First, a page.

Game of Transparency: the inequality of living with a disease and access to medicine

June 20, 2019

By Eunice Phillip, Key Correspondent for Irish Forum for Global Health

“The pain is unbearable, the wait, the gloom of unknowing. I did not choose to be a patient with a terminal illness. It is not what anyone chooses. We do not choose where we are born. I was born in Ireland- a rich country and it is still so difficult.”

What reads like an excerpt from a fiction novel, was a heartfelt recount from Kay Curtin about her experience of living with stage IV melanoma. Kay shared her 15 years’ experience of living with the disease at the 3rd annual Access to Medicine conference held in Dublin in April 2019.

It would seem far-fetched if we were to tell the millions of people in low-resourced countries that, many living in high-resourced countries also struggle with access to medication to stay alive. And that the inequality of entanglement for those who are “made to bear the burden of healthcare” is now a universal agony to those without access to medicine. But, it is a reality.

It is a paradox that many speaking at the conference attempted to unravel, each with the view that access to medicine is not luxury, but a basic human right. The violation of that right has insidiously made its way to being a global crisis, with no demarcated geographical boundaries.

What is the justification of the lack of access to medicine in low-income countries ostensibly from limited socio-economic development, if patient such as Kay who lives in Ireland, a country with a GDP figure of $376,101 million, with (Europa) 2019 economic forecast growth of 4.1%, also lack access to medicine? A failed one. The upper-middle and high-income countries, for example, accounts for over 58% of all global hepatitis-related deaths. The lack of access to medicine is a flawed ‘game of transparency’ which favours the profit-making few at the expense of millions globally.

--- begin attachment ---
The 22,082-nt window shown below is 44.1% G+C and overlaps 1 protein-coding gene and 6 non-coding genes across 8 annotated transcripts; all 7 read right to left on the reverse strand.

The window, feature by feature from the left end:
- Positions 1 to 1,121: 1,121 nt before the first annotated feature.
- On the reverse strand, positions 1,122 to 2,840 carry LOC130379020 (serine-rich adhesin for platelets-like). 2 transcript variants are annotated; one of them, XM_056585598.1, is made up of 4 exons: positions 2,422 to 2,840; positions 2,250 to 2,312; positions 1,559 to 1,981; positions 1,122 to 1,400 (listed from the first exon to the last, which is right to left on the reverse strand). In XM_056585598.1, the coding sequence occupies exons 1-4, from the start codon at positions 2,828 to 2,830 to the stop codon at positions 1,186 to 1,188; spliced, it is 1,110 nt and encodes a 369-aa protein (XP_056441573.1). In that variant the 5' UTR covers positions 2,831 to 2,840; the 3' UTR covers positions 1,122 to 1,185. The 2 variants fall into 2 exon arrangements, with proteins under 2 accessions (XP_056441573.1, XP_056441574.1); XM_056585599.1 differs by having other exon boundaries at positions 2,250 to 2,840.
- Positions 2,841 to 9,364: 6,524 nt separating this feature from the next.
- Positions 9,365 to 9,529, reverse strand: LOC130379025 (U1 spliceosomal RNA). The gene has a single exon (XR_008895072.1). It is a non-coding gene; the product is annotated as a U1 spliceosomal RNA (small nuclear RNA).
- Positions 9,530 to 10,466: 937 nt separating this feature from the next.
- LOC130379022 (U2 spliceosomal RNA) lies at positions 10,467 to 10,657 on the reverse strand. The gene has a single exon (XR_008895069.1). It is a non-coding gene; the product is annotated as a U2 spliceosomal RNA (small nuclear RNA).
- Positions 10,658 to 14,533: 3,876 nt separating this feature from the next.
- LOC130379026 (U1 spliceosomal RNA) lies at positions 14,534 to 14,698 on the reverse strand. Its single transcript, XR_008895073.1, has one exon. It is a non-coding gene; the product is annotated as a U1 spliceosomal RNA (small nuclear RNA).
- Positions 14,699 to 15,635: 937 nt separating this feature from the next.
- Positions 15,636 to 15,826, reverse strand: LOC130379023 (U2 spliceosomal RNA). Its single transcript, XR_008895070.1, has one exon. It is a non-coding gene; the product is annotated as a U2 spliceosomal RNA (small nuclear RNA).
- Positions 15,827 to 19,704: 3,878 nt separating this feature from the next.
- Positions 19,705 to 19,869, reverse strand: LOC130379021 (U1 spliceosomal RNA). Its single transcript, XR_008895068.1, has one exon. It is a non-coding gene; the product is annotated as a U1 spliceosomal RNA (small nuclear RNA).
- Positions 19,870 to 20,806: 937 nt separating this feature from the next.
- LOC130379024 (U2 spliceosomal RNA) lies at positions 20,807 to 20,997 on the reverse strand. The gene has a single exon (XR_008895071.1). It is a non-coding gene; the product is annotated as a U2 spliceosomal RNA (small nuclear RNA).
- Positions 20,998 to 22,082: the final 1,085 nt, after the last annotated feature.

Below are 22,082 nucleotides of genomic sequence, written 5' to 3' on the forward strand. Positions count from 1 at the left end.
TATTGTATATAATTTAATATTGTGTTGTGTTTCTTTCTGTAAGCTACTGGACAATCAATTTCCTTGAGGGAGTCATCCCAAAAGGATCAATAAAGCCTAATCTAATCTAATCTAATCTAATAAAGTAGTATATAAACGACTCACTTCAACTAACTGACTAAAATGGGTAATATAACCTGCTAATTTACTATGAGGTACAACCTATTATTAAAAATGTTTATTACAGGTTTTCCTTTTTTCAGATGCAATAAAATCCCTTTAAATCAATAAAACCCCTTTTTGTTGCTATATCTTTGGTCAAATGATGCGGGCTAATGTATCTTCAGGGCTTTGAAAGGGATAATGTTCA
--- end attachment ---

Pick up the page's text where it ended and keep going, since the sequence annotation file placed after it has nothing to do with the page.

Transparency in research and development (RD) and pricing. I own my knowledge!

The development of 25% to 33% of new drugs begin at public university campuses. A fact, therefore, that means such knowledge belongs to those universities. It is also a fact, that collaboration between research and industry is not a new concept. Such collaboration between the UK, US to mass-produce Alexander Flemings’ miracle find ‘Penicillin‘, saved millions of soldiers in dire need during World War II.

What is new, is the permission, disguised and granted under patent laws, to brand and seal the lives of many in need of treatment and medication for life-threatening diseases such as cancer, hepatitis and HIV. Michael Harty, the chair of the joint Oireachtas Health committee in his address to the delegates expressed the need for a policy to have control over the way drugs’ knowledge is sold. A patient-centred policy with unrestricted access in the sale of intellectual property that is transparent, and fair. Achieving this, will decrease the exorbitant prices of these medications, and increase the availability to millions of patients, who according to Dr Ciara Conlan (AMI), are faced with the knock-on effects of these high prices.